Hooton railway station
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The booking office.
|Local authority||Cheshire West and Chester|
|Number of platforms||4 (only 2 see regular use)|
|Live arrivals/departures, station information and onward connections|
from National Rail Enquiries
|Annual rail passenger usage*|
|– Interchange||0.119 million|
|– Interchange||0.113 million|
|– Interchange||0.109 million|
|– Interchange||0.86 million|
|– Interchange||0.103 million|
|Passenger Transport Executive|
|23 September 1840||Opened|
|30 September 1985||Electrified from Rock Ferry|
|7 October 1993||Electrified to Chester|
|29 May 1994||Electrified to Ellesmere Port|
|National Rail – UK railway stations|
|* Annual estimated passenger usage based on sales of tickets in stated financial year(s) which end or originate at Hooton from Office of Rail and Road statistics. Methodology may vary year on year.|
Hooton railway station is situated in the south of the Wirral Peninsula, Cheshire, England. It lies on the Wirral Line 8 miles (13 km) north of Chester and 9 1⁄2 miles (15.3 km) south west of Liverpool Lime Street on the Merseyrail network, and is the junction of the branch from the Chester line to Ellesmere Port. It serves the villages of Hooton and Willaston.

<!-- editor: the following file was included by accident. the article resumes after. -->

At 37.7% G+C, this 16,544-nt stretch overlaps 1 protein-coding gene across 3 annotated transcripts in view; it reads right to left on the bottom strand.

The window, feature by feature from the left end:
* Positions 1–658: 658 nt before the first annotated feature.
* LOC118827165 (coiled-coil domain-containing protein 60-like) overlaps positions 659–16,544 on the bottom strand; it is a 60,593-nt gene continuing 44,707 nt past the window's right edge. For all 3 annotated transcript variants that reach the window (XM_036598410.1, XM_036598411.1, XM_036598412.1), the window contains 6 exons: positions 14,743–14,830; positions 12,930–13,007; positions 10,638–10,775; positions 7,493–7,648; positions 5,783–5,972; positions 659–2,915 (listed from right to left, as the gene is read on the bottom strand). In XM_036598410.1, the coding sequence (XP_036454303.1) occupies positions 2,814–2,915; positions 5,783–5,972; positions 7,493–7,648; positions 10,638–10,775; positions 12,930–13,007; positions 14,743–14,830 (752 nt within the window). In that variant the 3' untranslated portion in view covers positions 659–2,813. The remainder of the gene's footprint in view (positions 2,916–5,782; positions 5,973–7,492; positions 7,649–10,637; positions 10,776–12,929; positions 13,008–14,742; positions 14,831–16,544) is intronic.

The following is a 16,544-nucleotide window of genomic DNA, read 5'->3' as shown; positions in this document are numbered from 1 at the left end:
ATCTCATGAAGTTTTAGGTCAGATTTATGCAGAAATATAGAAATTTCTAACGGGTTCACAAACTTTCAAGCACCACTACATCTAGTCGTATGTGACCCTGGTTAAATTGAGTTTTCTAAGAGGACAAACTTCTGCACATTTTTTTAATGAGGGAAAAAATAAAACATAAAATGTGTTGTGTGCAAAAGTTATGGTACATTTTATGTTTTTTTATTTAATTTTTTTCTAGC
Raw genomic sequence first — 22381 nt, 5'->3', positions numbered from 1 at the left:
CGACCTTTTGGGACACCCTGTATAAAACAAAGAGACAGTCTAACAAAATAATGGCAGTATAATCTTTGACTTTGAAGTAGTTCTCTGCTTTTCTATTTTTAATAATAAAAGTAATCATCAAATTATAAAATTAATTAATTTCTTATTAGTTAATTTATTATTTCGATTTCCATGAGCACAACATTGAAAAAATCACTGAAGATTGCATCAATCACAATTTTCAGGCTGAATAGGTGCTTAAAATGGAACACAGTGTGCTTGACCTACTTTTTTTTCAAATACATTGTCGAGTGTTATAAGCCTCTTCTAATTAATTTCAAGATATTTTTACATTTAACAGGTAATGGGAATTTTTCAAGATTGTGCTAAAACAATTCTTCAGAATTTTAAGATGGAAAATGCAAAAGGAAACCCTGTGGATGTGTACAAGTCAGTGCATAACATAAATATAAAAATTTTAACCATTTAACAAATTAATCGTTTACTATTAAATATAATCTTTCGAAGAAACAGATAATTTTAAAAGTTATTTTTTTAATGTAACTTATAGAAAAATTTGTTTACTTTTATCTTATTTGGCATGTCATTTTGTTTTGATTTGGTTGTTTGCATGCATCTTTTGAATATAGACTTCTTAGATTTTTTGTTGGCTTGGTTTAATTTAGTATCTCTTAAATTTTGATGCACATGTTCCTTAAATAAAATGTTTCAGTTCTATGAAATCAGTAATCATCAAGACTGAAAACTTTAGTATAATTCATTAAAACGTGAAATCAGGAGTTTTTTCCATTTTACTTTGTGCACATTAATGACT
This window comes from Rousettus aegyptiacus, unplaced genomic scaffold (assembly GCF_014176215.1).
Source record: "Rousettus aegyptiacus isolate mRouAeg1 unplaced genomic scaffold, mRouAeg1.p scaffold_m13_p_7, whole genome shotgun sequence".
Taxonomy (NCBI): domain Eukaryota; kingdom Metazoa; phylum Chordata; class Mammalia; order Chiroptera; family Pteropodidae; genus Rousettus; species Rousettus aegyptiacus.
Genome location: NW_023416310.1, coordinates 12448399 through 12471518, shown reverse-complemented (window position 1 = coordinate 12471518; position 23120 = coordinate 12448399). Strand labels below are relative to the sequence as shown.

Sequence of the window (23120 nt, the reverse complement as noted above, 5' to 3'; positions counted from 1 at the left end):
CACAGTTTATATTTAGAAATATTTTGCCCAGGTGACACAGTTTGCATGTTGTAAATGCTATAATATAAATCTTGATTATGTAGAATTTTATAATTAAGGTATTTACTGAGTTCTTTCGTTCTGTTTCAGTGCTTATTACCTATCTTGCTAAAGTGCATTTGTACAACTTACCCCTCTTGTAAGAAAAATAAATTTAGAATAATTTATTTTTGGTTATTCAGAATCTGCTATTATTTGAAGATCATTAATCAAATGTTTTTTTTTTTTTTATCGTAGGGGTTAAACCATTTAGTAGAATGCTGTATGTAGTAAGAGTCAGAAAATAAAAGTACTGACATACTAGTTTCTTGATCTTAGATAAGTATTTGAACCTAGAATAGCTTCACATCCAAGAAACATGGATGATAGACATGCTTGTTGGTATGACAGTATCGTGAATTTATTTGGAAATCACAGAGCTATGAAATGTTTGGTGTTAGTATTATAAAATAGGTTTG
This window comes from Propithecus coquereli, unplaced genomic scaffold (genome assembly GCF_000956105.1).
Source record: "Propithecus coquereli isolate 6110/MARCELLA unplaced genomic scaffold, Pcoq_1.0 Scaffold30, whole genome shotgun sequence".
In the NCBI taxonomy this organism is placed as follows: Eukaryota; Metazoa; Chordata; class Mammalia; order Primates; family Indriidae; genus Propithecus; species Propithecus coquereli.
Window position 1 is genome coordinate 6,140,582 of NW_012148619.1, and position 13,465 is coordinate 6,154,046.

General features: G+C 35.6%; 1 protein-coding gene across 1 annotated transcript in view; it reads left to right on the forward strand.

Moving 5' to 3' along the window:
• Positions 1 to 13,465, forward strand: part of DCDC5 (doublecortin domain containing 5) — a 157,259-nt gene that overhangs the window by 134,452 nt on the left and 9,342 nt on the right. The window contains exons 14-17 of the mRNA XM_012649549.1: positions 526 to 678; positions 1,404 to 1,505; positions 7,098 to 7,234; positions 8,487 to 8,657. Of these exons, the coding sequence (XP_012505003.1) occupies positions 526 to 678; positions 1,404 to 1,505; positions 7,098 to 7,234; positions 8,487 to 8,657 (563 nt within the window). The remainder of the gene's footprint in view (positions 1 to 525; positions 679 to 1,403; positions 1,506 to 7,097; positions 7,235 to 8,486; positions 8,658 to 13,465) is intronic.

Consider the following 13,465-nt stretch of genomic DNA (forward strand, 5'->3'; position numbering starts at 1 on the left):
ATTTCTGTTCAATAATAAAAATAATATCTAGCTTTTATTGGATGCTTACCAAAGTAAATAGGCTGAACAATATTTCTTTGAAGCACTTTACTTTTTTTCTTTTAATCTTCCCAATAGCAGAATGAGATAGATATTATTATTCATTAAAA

The station is midway between Junction 5 of the M53 motorway and Willaston village. It provides a major park and ride facility for Birkenhead, Liverpool and Chester, being convenient of access from north east Wales by the A550. The station car park contains compliant blue badge parking spaces; a variable height counter and new cycle parking were provided in 2007. Network Rail has installed a DDA compliant structure to replace the original footbridge, with lifts to all platforms; it was completed at the end of January 2011, making Hooton a wholly 'disabled friendly' station. An 'M to Go' shop was opened in March 2010. Improvements to the station also include new waiting rooms on platforms and fully accessible toilet facilities.
Hooton station is located on the former Birkenhead Railway, a joint railway owned by the Great Western Railway and the London and North Western Railway. The station was opened by the Chester and Birkenhead Railway, a constituent of the Birkenhead Railway, on 23 September 1840 and became, until 1967, the northern end of the GWR's main line from London Paddington to Birkenhead Woodside.